IN the intervals that occur between excursions to these and other
places in the vicinity, it is the fashion at Matlock to occupy
some time in collecting minerals; and, as every little shop sells
curiosities, I successively looked into all, and picked up a variety
of specimens, some of which were tolerably good.
BUT, as Mineralogy is so much cultivated, I apprehended that I
might be censurable either for want of taste for, or indifference
to, that important science, if I forbore to profit by the occasion
for improvement now presented to me. All who have devoted any attention
to the pursuit, will allow that there is a secret pleasure in collecting
for one's self, because it improves the power of discrimination,
while it strengthens the judgment: and I am bound again to acknowledge
my obligations to the Museum for the instruction and information
I found there, and which induced me to prolong my stay at Matlock,
for the purpose of augmenting my store of mineralogical knowledge.
FROM Matlock to the enchanting scenery of Dove Dale, you have
to travel over about thirteen miles of wild, country, and, if you
please, through tile village of Tissington, near the seat of the
worthy Sir Henry Fitzherbert. At this village are several small
springs of excellent water.
THE ancient custom of dressing tile wells with emblems made of
flowers, on Holy Thursday in each year, is still annually practised,
and the ceremony is accompanied with prayers, after divine service,
by the minister of the established church; though the usage is
said to be of Romish origin. It may not on that account be tinctured
with superstition, since an acknowledgment of the Divine goodness
for the blessing of pure water is surely as rational an act of
worship as thanksgiving after harvest. Numerous visitors attend
to witness this interesting rite, and to enjoy the rustic festivities
or wakes which are held on the occasion.
AFTER proceeding about two miles, you enter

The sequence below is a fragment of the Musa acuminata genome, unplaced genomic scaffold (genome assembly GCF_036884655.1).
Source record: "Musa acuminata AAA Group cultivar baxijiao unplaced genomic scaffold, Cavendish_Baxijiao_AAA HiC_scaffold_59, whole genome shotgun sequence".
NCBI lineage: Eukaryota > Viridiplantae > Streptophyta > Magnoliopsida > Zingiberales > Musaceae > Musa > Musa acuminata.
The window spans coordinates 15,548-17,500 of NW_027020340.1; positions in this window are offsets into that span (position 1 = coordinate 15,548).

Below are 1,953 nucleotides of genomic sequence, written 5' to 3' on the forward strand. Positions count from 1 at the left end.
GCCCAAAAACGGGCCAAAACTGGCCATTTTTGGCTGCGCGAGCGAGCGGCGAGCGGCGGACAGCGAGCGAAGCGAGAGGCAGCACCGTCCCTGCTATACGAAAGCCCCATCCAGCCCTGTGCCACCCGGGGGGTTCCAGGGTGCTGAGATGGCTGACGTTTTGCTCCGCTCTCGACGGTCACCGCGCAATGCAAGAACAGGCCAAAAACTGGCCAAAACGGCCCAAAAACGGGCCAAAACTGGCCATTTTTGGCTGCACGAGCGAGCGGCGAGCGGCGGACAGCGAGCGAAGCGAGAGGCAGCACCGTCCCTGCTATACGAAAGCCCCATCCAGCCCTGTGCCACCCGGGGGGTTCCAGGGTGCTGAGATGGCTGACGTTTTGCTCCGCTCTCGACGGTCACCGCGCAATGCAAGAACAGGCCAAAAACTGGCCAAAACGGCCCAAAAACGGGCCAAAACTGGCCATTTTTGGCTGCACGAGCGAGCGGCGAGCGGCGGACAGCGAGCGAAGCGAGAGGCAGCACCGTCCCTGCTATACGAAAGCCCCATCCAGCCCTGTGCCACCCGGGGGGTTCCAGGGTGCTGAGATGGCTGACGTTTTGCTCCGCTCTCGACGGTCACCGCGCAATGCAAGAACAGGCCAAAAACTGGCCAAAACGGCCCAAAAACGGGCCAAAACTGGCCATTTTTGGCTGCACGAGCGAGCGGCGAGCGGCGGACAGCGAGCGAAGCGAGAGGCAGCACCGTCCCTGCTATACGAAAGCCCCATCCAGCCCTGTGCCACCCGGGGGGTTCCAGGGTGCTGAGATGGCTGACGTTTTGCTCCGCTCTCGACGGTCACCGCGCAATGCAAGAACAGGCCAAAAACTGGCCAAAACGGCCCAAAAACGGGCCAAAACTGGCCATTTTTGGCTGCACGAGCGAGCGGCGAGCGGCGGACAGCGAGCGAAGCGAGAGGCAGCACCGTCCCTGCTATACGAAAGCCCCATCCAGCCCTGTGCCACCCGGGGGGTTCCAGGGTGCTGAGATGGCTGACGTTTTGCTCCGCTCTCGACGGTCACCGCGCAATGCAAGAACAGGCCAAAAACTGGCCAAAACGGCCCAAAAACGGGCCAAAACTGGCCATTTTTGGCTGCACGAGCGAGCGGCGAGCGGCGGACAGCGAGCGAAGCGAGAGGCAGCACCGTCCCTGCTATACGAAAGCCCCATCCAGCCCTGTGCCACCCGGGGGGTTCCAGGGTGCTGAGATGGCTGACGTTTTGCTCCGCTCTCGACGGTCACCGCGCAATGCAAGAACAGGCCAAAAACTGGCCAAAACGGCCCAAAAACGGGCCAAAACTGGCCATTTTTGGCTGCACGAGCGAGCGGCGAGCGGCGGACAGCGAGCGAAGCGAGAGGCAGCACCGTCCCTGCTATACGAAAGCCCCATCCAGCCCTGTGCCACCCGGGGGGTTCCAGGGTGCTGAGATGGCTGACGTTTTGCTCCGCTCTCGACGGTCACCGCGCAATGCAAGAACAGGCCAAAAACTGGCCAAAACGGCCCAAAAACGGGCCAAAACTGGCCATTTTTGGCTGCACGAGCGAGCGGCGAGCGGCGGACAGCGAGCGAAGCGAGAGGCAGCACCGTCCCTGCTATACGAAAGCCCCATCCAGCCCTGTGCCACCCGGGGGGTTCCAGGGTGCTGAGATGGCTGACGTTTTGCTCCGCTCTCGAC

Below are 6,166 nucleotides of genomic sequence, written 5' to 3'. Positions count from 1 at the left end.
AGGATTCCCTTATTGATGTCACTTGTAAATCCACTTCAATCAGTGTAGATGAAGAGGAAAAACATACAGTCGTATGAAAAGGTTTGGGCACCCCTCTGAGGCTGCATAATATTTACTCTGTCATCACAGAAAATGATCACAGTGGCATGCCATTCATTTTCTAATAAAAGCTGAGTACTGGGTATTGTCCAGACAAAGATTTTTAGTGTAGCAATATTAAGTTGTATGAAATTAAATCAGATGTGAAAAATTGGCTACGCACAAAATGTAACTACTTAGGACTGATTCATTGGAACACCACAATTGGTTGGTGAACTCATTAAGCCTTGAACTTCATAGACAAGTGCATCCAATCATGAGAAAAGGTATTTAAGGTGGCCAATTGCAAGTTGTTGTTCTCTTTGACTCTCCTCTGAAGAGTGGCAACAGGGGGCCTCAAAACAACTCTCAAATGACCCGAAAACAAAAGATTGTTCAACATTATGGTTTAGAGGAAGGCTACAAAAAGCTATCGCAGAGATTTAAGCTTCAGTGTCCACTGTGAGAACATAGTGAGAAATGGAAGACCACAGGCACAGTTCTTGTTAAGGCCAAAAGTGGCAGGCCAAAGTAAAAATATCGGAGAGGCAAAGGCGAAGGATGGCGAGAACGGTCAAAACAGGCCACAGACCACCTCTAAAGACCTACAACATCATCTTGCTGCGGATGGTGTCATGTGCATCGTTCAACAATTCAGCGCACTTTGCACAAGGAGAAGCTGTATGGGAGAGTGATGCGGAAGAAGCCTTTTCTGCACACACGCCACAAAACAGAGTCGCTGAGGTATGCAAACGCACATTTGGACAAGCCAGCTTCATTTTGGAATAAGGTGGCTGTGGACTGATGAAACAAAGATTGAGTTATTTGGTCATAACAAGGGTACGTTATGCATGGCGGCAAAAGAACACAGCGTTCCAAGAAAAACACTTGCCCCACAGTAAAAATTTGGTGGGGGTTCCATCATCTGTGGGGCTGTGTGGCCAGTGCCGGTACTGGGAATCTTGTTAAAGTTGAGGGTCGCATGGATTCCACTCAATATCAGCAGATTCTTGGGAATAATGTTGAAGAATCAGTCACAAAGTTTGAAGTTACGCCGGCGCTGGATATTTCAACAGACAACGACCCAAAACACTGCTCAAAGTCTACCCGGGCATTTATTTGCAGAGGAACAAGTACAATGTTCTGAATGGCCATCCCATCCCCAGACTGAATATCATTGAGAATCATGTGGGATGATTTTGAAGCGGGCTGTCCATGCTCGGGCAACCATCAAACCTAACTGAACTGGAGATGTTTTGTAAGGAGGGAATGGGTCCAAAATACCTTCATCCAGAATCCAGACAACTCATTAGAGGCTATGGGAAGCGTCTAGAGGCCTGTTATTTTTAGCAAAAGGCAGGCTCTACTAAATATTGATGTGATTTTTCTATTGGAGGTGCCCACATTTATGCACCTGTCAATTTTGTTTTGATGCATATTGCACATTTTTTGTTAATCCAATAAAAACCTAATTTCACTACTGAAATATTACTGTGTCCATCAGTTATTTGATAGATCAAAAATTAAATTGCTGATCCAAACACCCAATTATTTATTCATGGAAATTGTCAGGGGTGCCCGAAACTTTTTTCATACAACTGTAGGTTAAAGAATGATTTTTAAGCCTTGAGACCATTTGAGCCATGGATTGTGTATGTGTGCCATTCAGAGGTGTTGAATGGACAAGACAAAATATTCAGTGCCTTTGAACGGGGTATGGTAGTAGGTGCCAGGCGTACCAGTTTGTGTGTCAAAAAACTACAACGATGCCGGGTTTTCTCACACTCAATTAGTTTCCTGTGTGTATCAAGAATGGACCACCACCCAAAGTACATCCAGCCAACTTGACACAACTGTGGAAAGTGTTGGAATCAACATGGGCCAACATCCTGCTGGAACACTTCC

the valley of the Dove at the southern end, and walk through it,
near Ilam Hall, the beautiful residence of Watts Russell, Esq.
four miles from Ashbourn.
THE river Dove* is a beautiful and rapid stream, bounded by romantic
rocks; which in the autumnal season are clothed with richly varied
foliage. The rocks
[footnote on page 28]
*The following description of this river, given in the second part
of the "Complete AngIer," and written by Charles Cotton,
the friend and associate of Walton, will be remembered with delight
by all amateurs of that "contemplative recreation."
" The river Dove, which divides the two counties of Derby and
Stafford for many miles together, is so called from the swiftness
of its current; and that swiftness is occasioned by the declivity
of its course, and by being so straitened in that course between the
rocks, by which, and those very high ones, it is hereabout for four
or five miles confined into a very narrow stream; a river that, from
a contemptible fountain, which I can cover with my hat, by the confluence
of other rivulets, brooks, and rills, is swelled, before it falls
into the Trent a little below Eggington, where it loses its name,
to such a breadth and depth, as to be inmost places navigable, were
not the passage frequently interrupted with fords and wears,
and has as fertile banks as any river in England, none accepted.
And this river, from its head, for a mile or two, is a black water
as all the rest of the Derbyshire rivers of note originally are, for
[ continues on bottom of page 29]
called Dove Dale Church, Reynard's Cave, and Thorp's Cloud, are particularly
worthy of notice.
FOR a detailed description of Dove Dale, the reader is referred
to Rhodes's Peak Scenery, and to the views in the quarto edition
of that work, which are from the pencil of the celebrated Chantrey,
a native of this county, who, in his successful cultivation of
sculpture, has not neglected the sister art, See Edwards's poem, " The
Tour of the Dove."
KEDLESTON HALL, distant from Matlock thirteen miles, the mansion
of the Earl of Scarsdale, an elegant modern built structure, is
at all times shewn to visitors. The grounds, the house, and its
interior decorations, rank among the finest in the kingdom.
[footnote on page 29 - continued from page 28]
spring from the mosses; but is in a few miles of travel so clarified
by the addition of several clear and very great springs, bigger than
itself, which gush out of the limestone rocks, that before it has
run seven miles of its course, you will find it one of the purest
crystalline streams you have seen."
WITHlN the park is a mineral spring of the sulphurous kind, whose
waters resemble those of Harrogate, and are much esteemed for their
antiscorbutic qualities. For the convenience of those strangers who
might wish to use the contIguous bath, a handsome inn was erected
by the late Lord Scarsdale, which is four miles from Derby.
THE entrance to the park is by an avenue of venerable oaks, from
whence the road passes over an elegant stone bridge, of three arches,
to the mansion, celebrated for the classic elegance of its architecture,
particularly that of the hall and saloon.